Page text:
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I need to find my external IP address from a bash script. At the moment I use this function:

myip () { 
    lwp-request -o text checkip.dyndns.org | awk '{ print $NF }'
}

But it depends on perl-libwww, perl-html-format, perl-html-tree installed. What other ways can I get my external IP?

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5  
What do you mean by the external IP? The two answers so far use HTTP. The response may end up being the IP of your ISP's proxy server. (Which may be what you want.) –  billpg Oct 14 '11 at 17:21
    
@billpg: I mean the IP of the NAT router –  eugene y Oct 14 '11 at 20:09
    
Then you'll need a what-is-my-IP web service that uses HTTPS. Alas, I don't know of any. –  billpg Oct 14 '11 at 22:22
1  
@billpg ipcheckit.com –  Gilles Oct 14 '11 at 22:48

16 Answers 16

up vote 58 down vote accepted

I'd recommend getting it directly from a DNS server.

Most of the answers here all go over HTTP to a remote server. Some of them require parsing of the output, or rely on the User-Agent header to make the server respond in plain text. They also change quite frequently (go down, change their name, put up ads, might change output format etc.).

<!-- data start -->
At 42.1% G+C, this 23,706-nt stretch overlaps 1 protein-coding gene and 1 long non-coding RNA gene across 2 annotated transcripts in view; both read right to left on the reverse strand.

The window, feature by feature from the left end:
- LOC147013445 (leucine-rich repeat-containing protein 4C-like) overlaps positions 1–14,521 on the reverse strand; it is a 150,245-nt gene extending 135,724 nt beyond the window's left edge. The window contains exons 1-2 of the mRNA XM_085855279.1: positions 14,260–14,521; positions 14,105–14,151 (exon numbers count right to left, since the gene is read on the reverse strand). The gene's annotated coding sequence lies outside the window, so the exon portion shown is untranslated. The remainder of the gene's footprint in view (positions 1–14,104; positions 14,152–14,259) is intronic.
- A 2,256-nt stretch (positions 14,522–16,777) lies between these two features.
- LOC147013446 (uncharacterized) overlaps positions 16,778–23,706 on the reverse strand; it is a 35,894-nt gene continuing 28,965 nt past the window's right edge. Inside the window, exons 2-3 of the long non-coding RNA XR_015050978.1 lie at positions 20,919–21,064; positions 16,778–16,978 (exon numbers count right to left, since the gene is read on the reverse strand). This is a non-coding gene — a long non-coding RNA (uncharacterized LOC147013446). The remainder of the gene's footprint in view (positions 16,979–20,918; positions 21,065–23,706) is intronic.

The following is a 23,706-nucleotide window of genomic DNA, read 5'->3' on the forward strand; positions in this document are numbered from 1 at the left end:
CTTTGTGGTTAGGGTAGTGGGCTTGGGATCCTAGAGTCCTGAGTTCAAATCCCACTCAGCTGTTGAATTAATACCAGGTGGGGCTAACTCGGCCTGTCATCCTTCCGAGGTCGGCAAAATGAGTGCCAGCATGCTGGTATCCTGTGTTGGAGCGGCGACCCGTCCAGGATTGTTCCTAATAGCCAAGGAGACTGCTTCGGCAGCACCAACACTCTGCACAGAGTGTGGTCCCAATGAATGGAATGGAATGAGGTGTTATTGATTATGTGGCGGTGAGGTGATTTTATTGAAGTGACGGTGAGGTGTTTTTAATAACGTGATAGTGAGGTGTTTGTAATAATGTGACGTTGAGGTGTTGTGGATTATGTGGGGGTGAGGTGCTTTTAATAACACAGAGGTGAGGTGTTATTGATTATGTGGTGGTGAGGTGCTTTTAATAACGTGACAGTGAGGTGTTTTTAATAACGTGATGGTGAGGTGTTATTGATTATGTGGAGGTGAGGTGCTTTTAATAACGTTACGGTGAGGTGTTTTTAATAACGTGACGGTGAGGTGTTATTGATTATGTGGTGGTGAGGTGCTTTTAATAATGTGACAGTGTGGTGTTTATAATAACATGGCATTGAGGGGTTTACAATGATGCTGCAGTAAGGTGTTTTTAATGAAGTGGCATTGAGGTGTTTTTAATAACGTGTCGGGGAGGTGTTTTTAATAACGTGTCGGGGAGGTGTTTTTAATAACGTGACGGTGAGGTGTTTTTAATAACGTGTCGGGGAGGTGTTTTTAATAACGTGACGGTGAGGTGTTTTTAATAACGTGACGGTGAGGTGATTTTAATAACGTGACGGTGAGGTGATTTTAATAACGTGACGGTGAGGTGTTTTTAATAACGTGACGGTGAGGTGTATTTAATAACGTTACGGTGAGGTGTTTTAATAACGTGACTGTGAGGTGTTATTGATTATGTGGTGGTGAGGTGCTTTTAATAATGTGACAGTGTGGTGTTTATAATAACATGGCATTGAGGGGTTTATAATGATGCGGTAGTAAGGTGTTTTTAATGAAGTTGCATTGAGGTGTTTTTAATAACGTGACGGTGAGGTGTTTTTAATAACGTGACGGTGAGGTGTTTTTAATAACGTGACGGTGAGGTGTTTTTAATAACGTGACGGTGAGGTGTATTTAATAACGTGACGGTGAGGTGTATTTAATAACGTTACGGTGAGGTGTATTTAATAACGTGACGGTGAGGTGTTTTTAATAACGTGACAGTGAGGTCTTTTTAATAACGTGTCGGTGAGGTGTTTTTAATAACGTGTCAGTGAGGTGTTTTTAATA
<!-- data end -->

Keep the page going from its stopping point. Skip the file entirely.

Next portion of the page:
1. The DNS response protocol is standardised (the format will stay compatible).
  2. Historically DNS services (OpenDNS, Google Public DNS, ..) tend survive much longer and are more stable, scalable and generally looked after than whatever new hip whatismyip.com HTTP service is hot today.
  3. (for those geeks that care about micro-optimisation), this method should be inherently faster (be it only by a few micro seconds).

Using dig with OpenDNS as resolver:

dig +short myip.opendns.com @resolver1.opendns.com

Perhaps alias it in your bashrc so it's easy to remember

alias wanip='dig +short myip.opendns.com @resolver1.opendns.com'

Responds with a plain ip address:

$ wanip
80.100.192.168
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3  
you are right it's too fast.. –  Rahul Patil Jul 9 '13 at 16:24
1  
Why hasn't this been accepted? –  bitmask Apr 8 at 15:35
    
sounds like a good approach, but as of now, for my current IP in indonesia, it returns no result, whereas http based mechanisms are working. –  mc0e Oct 19 at 5:17
    
@Krinkle that's an excellent answer. Is there an equivalent for myip.opendns.com in Googles Public DNS ? –  Kannan Mohan Oct 26 at 5:11
    
Alternative is nslookup . ifcfg.me –  Eun Dec 17 at 14:03
curl -s http://whatismyip.org/

Update: whatismyip.com removed the free service to check the IP address and this no longer works.

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3  
+1 I knew about whatismyip.com, but not whatismyip.org, that's awesome. –  Julian Oct 14 '11 at 15:15